Big idea

The future organization uses culture to drive performance.

Carrots and sticks are ideas from the past. The best workplaces create cultures and values that ensure employees do what’s right as instinct, not as policy.

What we're seeing

Daniel Pink’s seminal book, Drive, examines our collective assumptions around motivation. Incentives and the threat of punishment don’t drive performance, he found, autonomy, mastery, and purpose do.

Why it matters

Instead of thinking of culture as a barrier to change, lean on culture as a lever for change. Bring employees together on a common mission and create a vision people can rally behind.


  • 15%

    greater employee productivity
  • 26%

    less employee turnover
  • 100%

    more unsolicited employment applications
How does Habanero go about cultural change?
Cultures are first discovered through an empathetic inquiry into the artifacts, values, beliefs, and motivations that exist within the organization. From an appreciative study of 'what is', we then help organizations envision a future of what 'could be' and design the plan and tools to get there.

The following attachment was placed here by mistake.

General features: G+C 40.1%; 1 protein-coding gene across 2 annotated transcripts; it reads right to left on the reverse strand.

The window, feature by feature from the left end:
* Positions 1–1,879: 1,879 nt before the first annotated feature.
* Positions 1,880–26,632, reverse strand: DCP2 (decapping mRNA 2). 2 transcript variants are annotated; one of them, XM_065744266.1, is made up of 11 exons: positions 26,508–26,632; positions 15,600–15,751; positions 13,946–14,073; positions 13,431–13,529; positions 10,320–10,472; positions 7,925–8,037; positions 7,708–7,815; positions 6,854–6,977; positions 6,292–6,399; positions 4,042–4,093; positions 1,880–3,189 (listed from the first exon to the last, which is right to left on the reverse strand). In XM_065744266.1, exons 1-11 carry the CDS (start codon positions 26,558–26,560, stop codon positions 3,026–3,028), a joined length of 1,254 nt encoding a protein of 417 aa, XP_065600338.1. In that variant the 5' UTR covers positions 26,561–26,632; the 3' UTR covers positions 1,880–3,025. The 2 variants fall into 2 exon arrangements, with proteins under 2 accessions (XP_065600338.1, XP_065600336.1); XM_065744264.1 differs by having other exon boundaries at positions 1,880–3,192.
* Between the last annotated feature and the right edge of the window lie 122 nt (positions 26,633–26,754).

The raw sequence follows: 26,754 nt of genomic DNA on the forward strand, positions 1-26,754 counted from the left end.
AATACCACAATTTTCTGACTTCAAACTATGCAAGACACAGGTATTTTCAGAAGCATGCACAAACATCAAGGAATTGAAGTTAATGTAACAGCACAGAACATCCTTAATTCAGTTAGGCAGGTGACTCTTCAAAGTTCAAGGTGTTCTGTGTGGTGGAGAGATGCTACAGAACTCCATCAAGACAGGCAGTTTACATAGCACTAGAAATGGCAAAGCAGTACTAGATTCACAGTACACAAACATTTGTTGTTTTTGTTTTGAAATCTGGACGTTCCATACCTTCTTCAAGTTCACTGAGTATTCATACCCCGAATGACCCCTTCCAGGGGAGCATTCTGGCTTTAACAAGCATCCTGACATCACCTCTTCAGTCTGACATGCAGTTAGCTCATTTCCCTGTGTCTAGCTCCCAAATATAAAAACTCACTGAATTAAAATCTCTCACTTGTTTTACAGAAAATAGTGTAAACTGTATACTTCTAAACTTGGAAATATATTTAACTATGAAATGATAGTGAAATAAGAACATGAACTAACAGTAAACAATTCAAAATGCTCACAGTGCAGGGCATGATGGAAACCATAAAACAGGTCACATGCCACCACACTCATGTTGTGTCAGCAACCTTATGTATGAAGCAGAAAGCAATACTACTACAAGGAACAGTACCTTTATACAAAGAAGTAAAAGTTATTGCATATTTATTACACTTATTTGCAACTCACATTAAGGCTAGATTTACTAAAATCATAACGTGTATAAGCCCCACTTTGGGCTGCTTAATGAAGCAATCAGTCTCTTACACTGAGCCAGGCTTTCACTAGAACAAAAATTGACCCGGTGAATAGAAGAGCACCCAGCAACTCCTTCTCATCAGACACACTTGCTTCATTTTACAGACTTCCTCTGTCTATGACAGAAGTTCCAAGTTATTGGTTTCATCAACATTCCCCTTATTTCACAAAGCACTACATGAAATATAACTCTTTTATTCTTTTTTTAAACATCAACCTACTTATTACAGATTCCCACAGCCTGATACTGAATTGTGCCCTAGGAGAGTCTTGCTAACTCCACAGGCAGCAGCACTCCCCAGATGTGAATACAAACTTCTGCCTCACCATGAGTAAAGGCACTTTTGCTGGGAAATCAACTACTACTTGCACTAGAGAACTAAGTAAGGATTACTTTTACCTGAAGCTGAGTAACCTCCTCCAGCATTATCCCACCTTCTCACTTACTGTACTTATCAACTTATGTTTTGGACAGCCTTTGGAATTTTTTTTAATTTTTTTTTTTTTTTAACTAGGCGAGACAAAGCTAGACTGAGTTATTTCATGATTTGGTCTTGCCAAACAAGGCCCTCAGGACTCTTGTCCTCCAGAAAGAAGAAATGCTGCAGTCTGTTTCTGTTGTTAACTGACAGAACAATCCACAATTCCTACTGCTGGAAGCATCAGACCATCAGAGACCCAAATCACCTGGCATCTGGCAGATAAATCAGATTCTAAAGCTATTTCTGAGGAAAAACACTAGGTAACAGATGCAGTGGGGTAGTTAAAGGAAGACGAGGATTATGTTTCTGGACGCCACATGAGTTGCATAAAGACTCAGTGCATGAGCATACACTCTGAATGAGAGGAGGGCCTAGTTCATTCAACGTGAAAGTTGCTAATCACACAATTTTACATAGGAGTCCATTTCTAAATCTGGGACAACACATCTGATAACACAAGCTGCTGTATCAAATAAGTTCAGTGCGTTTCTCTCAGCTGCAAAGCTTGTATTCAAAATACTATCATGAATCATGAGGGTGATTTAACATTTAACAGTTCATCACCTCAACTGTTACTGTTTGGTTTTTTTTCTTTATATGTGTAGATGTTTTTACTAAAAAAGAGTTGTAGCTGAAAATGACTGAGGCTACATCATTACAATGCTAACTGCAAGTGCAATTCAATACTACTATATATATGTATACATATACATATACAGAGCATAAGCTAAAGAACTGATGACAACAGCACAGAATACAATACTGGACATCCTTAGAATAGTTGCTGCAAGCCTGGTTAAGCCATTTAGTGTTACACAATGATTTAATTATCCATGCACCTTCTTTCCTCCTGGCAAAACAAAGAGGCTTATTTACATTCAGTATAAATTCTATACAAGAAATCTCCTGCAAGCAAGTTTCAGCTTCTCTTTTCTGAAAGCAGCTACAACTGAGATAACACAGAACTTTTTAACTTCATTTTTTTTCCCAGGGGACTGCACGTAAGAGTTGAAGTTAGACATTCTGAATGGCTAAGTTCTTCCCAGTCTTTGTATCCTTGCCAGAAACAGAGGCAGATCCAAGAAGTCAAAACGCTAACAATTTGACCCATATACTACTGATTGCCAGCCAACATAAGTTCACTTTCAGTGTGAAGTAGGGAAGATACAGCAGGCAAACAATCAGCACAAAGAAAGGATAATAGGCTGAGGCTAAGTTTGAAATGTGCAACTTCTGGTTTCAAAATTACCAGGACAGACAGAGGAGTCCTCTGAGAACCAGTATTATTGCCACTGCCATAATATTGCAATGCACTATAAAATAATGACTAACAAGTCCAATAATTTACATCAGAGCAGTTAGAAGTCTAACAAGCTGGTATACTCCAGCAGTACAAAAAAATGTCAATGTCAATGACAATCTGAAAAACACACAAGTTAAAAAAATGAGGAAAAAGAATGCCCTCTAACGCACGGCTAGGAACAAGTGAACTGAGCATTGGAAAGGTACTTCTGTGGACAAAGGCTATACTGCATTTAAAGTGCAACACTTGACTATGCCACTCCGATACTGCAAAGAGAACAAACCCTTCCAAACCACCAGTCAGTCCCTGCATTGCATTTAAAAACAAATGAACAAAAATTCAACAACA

Using purpose and values to drive performance at Arc’teryx

Visit the Arc’teryx facilities, and you’ll find among the materials and fabrics that adorn their desks, a team of people with an obsessive passion for quality. And borrowing from the extreme sports they support, they also have a drive for constant improvement.

The values and culture team at Arc’teryx saw an opportunity to boost organizational performance by renewing their organization's purpose and values. The knew that if they could improve their employees' relationship to their purpose they would boost autonomy, improve accountability, and fuel growth.

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It’s the strongest cultures that will endure this era of change. The ability of people to adapt has always been the most effective lever of change, and that’s obvious now more than ever.
Brian Edwards
Director, Products and Services, Habanero Consulting Inc.

Creating “One Wawanesa”

With a history dating back to 1896, Wawanesa has experienced a lot of reinvention. But how does a 120 year-old company meet its goal of increasing revenue, profit, and number of policyholders amidst an insurance marketplace that is undergoing massive digital disruption?

They align people around the largest change they’ve ever made.

With a workforce that had become increasingly decentralized, Wawanesa sought to create a new “One Wawanesa” culture and a bring a unified focus to the transformation of their most fundamental business processes and the lifeblood of their company: their customer experience.

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